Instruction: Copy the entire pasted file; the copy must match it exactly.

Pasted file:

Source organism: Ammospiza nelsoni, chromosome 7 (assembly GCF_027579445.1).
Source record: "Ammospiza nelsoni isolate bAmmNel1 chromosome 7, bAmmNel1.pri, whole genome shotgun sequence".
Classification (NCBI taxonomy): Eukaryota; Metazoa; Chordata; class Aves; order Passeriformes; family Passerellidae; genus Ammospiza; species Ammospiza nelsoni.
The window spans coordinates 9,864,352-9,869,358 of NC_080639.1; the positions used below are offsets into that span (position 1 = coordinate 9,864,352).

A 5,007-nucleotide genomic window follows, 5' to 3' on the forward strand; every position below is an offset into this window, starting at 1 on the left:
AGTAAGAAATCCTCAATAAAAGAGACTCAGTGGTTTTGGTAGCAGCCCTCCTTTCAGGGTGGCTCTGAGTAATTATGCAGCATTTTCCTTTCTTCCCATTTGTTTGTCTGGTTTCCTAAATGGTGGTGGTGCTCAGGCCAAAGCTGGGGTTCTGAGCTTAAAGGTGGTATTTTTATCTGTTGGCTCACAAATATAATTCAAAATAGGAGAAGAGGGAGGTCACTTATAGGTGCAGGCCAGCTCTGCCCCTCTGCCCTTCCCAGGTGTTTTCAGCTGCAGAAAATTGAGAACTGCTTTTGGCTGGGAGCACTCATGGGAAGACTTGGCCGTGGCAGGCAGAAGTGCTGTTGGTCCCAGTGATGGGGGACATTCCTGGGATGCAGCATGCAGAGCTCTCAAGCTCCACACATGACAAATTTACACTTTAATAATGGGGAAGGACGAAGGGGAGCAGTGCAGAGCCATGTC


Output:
Source organism: Ammospiza nelsoni, chromosome 7 (assembly GCF_027579445.1).
Source record: "Ammospiza nelsoni isolate bAmmNel1 chromosome 7, bAmmNel1.pri, whole genome shotgun sequence".
Classification (NCBI taxonomy): Eukaryota; Metazoa; Chordata; class Aves; order Passeriformes; family Passerellidae; genus Ammospiza; species Ammospiza nelsoni.
The window spans coordinates 9,864,352-9,869,358 of NC_080639.1; the positions used below are offsets into that span (position 1 = coordinate 9,864,352).

A 5,007-nucleotide genomic window follows, 5' to 3' on the forward strand; every position below is an offset into this window, starting at 1 on the left:
AGTAAGAAATCCTCAATAAAAGAGACTCAGTGGTTTTGGTAGCAGCCCTCCTTTCAGGGTGGCTCTGAGTAATTATGCAGCATTTTCCTTTCTTCCCATTTGTTTGTCTGGTTTCCTAAATGGTGGTGGTGCTCAGGCCAAAGCTGGGGTTCTGAGCTTAAAGGTGGTATTTTTATCTGTTGGCTCACAAATATAATTCAAAATAGGAGAAGAGGGAGGTCACTTATAGGTGCAGGCCAGCTCTGCCCCTCTGCCCTTCCCAGGTGTTTTCAGCTGCAGAAAATTGAGAACTGCTTTTGGCTGGGAGCACTCATGGGAAGACTTGGCCGTGGCAGGCAGAAGTGCTGTTGGTCCCAGTGATGGGGGACATTCCTGGGATGCAGCATGCAGAGCTCTCAAGCTCCACACATGACAAATTTACACTTTAATAATGGGGAAGGACGAAGGGGAGCAGTGCAGAGCCATGTC